Personal Memoirs of a Residence of Thirty Years with the Indian Tribes on the American Frontiers eBook

This eBook from the Gutenberg Project consists of approximately 1,003 pages of information about Personal Memoirs of a Residence of Thirty Years with the Indian Tribes on the American Frontiers.
made to keep on our way, but the wind did not admit of it.  The captain made every effort to hug the shore, and finally came to anchor in great peril, under the highlands of Sauble.  Here we pitched terribly, and were momently in peril of being cast on shore.  In the effort to work the ship, one of the men fell from the bowsprit, and passed under the vessel, and was lost.  It was thought that our poor little craft must go to the bottom; it seemed like a chip on the ocean contending against the powers of the Almighty.  It seemed as if, agreeably to Indian fable, Ishkwondameka himself was raising a tempest mountain high for some sinister purposes of his own.  But, owing to the skill of the old lake mariner, we eventually triumphed.  He never faltered in the darkest exigency.  For a day and night he struggled against the elements, and finally entered the straits at Fort Gratiot, and he brought us safely into the port of our destination.

On reaching Detroit, the lateness of the season admonished me to lose no time in making my way over the stormy Erie to Buffalo, whence I pursued my journey to New York.  I reached the latter city the day prior to the great fire, in December.  I took lodgings at the Atlantic Hotel, which is near the foot of Broadway, and immediately west of the great scene of conflagration.  The cold was so bitter while the fire raged that I could not long endure the open air, which seemed to be surcharged with oxygen.  I reached Philadelphia the 19th, and Washington a day or two after.


Florida war—­Startling news of the Massacre of Dade—­Peoria on the Illinois—­Abanaki language—­Oregon—­Things shaping for a territorial claim—­Responsibility of claim in an enemy’s country—­A true soldier—­Southern Literary Messenger—­Missionary cause—­Resources of Missouri—­Indian portfolio of Lewis—­Literary gossip—­Sir Francis Head—­The Crane and Addik totem—­Treaty of March 28th, 1836, with the Ottawas and Chippewas—­Treaty with the Saginaws of May 20th—­Treaty with the Swan Creek and Black River Chippewas of May 9th—­Return to Michilimackinack—­Death of Charlotte, the daughter of Songageezhig.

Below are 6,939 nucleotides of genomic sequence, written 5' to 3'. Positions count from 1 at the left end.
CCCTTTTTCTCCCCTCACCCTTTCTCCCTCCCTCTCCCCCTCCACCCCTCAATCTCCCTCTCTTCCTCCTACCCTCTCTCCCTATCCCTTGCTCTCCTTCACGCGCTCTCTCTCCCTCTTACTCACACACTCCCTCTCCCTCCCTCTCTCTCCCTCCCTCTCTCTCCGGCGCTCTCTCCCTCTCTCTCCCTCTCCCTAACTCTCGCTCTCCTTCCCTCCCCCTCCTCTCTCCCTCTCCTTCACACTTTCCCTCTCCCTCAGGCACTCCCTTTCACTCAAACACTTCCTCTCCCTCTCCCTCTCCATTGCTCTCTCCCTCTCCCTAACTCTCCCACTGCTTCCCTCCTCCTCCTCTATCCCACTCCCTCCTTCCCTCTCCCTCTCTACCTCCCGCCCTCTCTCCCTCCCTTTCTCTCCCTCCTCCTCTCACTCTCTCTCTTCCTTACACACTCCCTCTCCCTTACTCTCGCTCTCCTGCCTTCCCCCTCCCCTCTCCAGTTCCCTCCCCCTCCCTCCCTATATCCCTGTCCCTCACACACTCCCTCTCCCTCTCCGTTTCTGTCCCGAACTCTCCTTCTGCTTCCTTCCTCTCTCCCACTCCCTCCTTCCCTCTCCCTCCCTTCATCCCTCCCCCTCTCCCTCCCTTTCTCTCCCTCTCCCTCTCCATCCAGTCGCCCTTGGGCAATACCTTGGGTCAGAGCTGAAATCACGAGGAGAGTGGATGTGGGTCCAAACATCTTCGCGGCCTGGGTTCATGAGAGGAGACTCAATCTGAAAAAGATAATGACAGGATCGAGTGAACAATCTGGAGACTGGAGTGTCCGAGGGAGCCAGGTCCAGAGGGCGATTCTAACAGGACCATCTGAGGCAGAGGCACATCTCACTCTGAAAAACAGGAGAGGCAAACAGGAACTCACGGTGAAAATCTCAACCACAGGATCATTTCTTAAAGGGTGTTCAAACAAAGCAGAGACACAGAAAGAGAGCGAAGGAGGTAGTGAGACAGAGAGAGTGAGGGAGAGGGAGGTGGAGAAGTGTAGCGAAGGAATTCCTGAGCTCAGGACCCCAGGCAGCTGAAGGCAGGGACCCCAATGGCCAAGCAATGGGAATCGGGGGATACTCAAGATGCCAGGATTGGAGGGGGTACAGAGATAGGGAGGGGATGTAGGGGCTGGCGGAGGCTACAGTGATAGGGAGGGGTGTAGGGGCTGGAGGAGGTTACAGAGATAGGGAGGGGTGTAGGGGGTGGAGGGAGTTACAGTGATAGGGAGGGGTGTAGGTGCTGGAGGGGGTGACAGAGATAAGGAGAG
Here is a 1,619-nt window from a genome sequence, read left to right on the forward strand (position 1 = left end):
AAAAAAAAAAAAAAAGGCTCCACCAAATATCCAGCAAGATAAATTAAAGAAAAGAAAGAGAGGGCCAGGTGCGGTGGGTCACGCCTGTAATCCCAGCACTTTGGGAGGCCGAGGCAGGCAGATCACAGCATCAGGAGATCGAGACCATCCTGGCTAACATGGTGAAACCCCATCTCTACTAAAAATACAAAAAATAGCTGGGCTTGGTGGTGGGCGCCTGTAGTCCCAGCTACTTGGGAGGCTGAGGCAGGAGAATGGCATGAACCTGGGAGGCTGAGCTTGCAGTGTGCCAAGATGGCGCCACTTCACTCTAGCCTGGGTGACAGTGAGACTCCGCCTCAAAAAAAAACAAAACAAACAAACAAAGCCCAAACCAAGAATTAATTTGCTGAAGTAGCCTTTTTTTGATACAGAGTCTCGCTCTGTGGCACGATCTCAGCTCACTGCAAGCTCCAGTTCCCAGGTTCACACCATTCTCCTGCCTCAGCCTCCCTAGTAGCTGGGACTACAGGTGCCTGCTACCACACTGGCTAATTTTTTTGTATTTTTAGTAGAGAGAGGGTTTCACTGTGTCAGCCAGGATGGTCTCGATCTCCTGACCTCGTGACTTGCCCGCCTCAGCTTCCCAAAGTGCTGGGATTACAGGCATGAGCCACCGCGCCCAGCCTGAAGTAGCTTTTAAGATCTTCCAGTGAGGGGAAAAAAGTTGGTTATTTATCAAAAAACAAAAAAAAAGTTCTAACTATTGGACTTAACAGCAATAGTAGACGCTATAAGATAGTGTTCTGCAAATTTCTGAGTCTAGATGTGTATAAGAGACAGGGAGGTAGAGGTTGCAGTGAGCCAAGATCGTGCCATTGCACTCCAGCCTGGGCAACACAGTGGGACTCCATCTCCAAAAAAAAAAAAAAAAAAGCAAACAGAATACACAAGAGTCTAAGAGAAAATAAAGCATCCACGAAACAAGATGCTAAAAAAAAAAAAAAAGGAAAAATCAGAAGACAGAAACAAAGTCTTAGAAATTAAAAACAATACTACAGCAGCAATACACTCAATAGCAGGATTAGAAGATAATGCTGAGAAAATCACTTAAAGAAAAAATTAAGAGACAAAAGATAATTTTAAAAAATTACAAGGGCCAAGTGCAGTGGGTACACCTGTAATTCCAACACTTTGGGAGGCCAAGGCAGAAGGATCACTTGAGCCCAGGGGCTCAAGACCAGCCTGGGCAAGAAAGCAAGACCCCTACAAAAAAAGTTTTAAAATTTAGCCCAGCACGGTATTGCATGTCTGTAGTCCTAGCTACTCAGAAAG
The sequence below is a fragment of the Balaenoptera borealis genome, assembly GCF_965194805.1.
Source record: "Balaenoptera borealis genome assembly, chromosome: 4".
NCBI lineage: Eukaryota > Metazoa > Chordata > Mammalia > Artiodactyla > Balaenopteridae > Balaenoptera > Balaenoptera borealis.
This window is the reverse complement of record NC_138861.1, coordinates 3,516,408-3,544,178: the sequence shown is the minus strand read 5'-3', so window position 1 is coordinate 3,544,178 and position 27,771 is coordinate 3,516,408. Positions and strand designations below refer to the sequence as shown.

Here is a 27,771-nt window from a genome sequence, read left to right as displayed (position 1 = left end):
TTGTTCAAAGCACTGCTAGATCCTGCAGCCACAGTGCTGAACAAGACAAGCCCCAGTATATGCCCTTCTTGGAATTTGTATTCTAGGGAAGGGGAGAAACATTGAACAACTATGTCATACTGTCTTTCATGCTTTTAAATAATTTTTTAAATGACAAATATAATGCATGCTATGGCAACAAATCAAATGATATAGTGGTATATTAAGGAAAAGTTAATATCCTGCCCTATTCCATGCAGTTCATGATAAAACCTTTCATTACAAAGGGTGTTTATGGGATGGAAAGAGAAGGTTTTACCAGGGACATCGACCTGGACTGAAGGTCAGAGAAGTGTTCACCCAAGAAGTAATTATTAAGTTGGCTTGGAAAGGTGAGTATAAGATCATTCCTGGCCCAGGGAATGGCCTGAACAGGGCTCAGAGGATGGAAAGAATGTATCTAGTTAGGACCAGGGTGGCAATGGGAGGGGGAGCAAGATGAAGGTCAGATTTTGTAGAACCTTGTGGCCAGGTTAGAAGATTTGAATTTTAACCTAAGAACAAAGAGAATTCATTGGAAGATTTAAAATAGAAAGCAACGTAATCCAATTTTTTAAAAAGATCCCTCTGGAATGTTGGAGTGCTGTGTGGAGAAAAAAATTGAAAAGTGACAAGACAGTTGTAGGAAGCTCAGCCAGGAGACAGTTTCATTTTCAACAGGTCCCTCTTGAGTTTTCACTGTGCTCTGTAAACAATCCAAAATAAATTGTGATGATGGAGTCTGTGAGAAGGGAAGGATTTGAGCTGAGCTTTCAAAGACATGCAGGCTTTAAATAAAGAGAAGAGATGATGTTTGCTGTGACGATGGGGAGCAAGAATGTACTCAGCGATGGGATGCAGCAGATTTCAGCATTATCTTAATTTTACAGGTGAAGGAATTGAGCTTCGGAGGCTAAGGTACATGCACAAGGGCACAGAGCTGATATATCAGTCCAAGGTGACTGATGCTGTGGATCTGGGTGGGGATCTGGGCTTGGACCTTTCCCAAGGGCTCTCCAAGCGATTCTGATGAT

1836.  The year opened with the portentous news of Indian hostilities.  The massacre of Major Dade and his entire command on the waters of the Wythlacootche River in Florida, and the prospect of an Indian war in Florida, excited great sensation in all circles.  I was at the Secretary of War’s domicil one evening, when he first received and read out the shocking details.  The same night troops were ordered to be put in motion from every point in the Union, to be concentrated in that territory; and the greatest activity pervaded the departments.  Gen. Jackson expressed himself with energy on the subject.  He had formerly conducted a successful campaign against the Seminoles, but he could not be persuaded that there were more than five hundred of this tribe in the whole territory.  This led him to believe that the troops actually put in motion for the field of action, were fully adequate to cope with the enemy, and promptly to put them down.

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Personal Memoirs of a Residence of Thirty Years with the Indian Tribes on the American Frontiers from Project Gutenberg. Public domain.
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